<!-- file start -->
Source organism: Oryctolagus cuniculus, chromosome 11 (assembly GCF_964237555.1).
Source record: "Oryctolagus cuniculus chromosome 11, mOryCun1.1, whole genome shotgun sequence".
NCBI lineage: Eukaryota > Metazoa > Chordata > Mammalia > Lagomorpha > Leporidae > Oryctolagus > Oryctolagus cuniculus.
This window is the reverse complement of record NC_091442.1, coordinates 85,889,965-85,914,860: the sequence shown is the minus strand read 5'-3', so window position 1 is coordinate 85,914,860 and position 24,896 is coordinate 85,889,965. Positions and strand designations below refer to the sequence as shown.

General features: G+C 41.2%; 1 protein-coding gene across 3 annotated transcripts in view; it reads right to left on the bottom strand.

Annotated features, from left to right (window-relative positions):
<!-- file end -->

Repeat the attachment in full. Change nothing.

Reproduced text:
Source organism: Oryctolagus cuniculus, chromosome 11 (assembly GCF_964237555.1).
Source record: "Oryctolagus cuniculus chromosome 11, mOryCun1.1, whole genome shotgun sequence".
NCBI lineage: Eukaryota > Metazoa > Chordata > Mammalia > Lagomorpha > Leporidae > Oryctolagus > Oryctolagus cuniculus.
This window is the reverse complement of record NC_091442.1, coordinates 85,889,965-85,914,860: the sequence shown is the minus strand read 5'-3', so window position 1 is coordinate 85,914,860 and position 24,896 is coordinate 85,889,965. Positions and strand designations below refer to the sequence as shown.

General features: G+C 41.2%; 1 protein-coding gene across 3 annotated transcripts in view; it reads right to left on the bottom strand.

Annotated features, from left to right (window-relative positions):